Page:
H1N1 FLU BREAKING NEWS: Effect on public health, cases up on campus, high Native death rates, North Korea accepts aid

Dec 10, 2009

Flu response frays state, local public health
Responding to the H1N1 pandemic has stretched some already financially strapped public health departments to the point of pulling back in other areas such as testing for other infectious diseases and doing restaurant inspections, the Wall Street Journal reported today. For example, public health nurses in Maine have had to limit home visits only to major health threats. Both the House and Senate health reform bills contain new funds to strengthen public health infrastructure.
Dec 10 Wall Street Journal report

Return from break prompts flu rise at colleges
After weeks of decline, flu activity increased at US colleges last week, and the American College Health Association (ACHA) attributes the uptick to students returning to campus after Thanksgiving break, the group said in an update yesterday. New cases were up 27% from the week before. The attack rate for the week ending Dec 4 was 5.2 cases per 10,000 students. No new deaths were reported. The percentage of students who have received the pandemic vaccine is still only 5%.
ACHA report for week ending Dec 4

Review finds high death rates in native groups
Native Americans and Alaska Natives are four times more likely to die of pandemic H1N1 than any other group, officials reported today in Morbidity and Mortality Weekly Report (MMWR). The review of flu deaths in 12 states could not explain why the flu strikes those groups harder, but the authors said reasons might include higher rates of chronic illnesses and socioeconomic conditions.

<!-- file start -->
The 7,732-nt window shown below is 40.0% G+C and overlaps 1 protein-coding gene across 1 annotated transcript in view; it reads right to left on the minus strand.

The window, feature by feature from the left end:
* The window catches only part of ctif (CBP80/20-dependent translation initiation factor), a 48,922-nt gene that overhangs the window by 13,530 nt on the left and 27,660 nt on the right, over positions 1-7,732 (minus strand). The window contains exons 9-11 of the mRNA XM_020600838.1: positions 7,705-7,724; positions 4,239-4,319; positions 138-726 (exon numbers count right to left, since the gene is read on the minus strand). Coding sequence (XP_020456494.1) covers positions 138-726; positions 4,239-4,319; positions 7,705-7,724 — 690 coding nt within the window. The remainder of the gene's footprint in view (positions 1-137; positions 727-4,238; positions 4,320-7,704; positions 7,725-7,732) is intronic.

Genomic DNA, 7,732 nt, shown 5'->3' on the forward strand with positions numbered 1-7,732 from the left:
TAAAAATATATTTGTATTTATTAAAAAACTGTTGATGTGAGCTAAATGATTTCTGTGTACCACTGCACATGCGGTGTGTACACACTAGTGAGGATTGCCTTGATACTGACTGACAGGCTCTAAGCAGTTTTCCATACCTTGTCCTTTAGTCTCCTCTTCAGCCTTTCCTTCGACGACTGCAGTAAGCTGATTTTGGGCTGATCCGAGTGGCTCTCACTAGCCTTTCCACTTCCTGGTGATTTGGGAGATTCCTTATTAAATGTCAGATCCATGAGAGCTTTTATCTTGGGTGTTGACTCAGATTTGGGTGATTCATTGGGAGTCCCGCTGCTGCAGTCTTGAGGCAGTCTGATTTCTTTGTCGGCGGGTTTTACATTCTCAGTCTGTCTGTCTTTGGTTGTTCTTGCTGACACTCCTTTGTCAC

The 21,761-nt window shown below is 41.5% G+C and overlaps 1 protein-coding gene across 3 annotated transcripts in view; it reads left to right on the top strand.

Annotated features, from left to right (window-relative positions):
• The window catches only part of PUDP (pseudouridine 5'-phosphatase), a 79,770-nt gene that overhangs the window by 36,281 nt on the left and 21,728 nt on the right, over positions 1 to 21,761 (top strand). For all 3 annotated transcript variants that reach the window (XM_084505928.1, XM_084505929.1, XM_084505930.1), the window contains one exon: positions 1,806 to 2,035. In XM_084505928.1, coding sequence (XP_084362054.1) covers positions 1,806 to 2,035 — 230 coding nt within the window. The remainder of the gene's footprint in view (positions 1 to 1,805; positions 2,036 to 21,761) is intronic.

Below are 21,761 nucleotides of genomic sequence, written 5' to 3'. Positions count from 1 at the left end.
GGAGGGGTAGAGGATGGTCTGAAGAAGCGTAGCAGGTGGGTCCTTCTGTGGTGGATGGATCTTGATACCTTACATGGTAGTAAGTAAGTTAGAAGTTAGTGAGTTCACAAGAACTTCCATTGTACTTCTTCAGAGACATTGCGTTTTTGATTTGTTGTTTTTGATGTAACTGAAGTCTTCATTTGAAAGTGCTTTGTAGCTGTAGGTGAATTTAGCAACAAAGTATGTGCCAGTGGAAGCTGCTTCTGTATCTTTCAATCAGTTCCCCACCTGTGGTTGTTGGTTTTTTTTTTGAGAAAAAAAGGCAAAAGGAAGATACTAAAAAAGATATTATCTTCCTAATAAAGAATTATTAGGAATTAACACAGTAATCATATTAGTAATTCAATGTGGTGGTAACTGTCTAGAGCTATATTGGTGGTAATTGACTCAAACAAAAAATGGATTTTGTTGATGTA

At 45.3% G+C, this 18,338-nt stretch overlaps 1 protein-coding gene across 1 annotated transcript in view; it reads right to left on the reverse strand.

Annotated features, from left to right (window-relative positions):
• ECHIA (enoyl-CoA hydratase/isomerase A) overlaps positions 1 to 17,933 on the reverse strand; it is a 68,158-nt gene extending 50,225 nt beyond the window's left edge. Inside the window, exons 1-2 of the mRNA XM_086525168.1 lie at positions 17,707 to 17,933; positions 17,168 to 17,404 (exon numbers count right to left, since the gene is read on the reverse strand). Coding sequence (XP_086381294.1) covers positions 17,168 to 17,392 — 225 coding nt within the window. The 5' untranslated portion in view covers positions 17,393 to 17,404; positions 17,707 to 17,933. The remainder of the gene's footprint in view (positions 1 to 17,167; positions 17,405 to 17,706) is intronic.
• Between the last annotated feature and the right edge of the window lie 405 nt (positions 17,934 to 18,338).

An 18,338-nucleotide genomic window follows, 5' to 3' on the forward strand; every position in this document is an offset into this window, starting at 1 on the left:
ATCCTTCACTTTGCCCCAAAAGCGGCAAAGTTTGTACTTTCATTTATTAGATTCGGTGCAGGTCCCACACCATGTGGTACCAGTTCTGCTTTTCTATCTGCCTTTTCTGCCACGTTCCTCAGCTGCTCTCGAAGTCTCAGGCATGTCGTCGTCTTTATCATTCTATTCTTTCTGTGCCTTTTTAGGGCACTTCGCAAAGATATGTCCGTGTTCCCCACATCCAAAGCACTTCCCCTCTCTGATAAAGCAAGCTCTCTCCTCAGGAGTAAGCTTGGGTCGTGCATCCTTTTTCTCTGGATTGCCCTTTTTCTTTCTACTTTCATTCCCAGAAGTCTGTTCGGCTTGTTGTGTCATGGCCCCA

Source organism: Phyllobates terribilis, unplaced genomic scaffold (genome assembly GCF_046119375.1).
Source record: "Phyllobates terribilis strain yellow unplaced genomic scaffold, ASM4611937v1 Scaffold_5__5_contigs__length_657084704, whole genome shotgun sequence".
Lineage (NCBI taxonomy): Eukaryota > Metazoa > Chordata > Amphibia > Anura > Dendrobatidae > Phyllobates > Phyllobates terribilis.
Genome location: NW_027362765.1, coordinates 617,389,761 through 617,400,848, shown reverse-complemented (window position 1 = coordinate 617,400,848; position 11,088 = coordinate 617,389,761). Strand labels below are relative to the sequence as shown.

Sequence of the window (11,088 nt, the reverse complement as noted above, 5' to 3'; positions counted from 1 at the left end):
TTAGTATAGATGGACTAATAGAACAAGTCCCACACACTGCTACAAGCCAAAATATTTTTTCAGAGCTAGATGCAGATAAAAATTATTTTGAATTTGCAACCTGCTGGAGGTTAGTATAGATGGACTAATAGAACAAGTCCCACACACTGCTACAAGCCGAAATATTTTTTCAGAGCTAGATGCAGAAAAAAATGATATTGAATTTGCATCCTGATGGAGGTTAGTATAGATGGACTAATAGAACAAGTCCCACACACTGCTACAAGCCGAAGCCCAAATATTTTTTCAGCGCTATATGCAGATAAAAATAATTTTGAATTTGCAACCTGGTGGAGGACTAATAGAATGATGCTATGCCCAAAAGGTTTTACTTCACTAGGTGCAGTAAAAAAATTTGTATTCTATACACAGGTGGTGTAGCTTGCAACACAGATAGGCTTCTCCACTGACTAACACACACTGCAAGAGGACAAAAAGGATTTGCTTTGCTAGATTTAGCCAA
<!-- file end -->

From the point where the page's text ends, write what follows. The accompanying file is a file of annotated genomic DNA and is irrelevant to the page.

Dec 11 MMWR report

North Korea to accept flu drugs from South
A South Korean cabinet minister said today that North Korea has agreed to accept aid in the form of oseltamivir to fight an H1N1 outbreak, the Associated Press (AP) reported. North Korean state media reported yesterday that the country had nine H1N1 cases. A spokesman for the South Korean minister said Seoul would send enough oseltamivir to treat 500,000 people. South Korea's oseltamivir offer was its first offer of humanitarian aid since President Lee Myung-bak took office in early 2008.
Dec 10 AP story

China reports clinical features of early cases
A report on the clinical features of 426 early H1N1 cases in China was published yesterday in the New England Journal of Medicine. The patients, about a third of whom were identified at ports of entry, were isolated in 61 hospitals. Most had a mild illness, and about 60% received early oseltamivir treatment. Their mean age was 23, and the median incubation period was 2 days, with a range of 1 to7 days. The median period of viral shedding, as indicated by lab testing, was 6 days.
Dec 9 N Engl J Med report

Israel to send vaccine to Gaza Strip
Israeli authorities today promised to send 30,000 to 40,000 doses of H1N1 vaccine to the Gaza Strip, where six people have died of the virus in the past 5 days, Agence France-Presse (AFP) reported. The doses were supplied by the World Health Organization, said Col. Moshe Levy, head of the Israeli liaison office for Gaza. Israel previously provided 10,000 doses to the Palestinian territory.
Dec 10 AFP story

Early Mexican surveillance found two infected pigs
Veterinary officials in Mexico today said that they detected the pandemic virus in two pigs at a farm in Queretaro state in late April after the virus was first confirmed in humans, according to a report from the World Organization for Animal Health (OIE). The farm had 360 pigs at the time. The infections were found during enhanced surveillance at pig farms throughout Mexico. Regular testing at the affected and surrounding farms has found no other cases.
Dec 10 OIE report

Cheetah at California preserve had H1N1
The owner of a wildlife preserve near Santa Barbara said a pandemic H1N1 infection was detected recently in an 8-year-old cheetah after the animal was coughing and showing other flu symptoms, the Press Democrat reported. She believes the animal contracted the virus from a sick animal handler, not from the public. The cat has recovered. The case appears to be the first in an exotic animal and appears to be the one mentioned in a Nov 30 US Department of Agriculture report.
Dec 9 Press Democrat report

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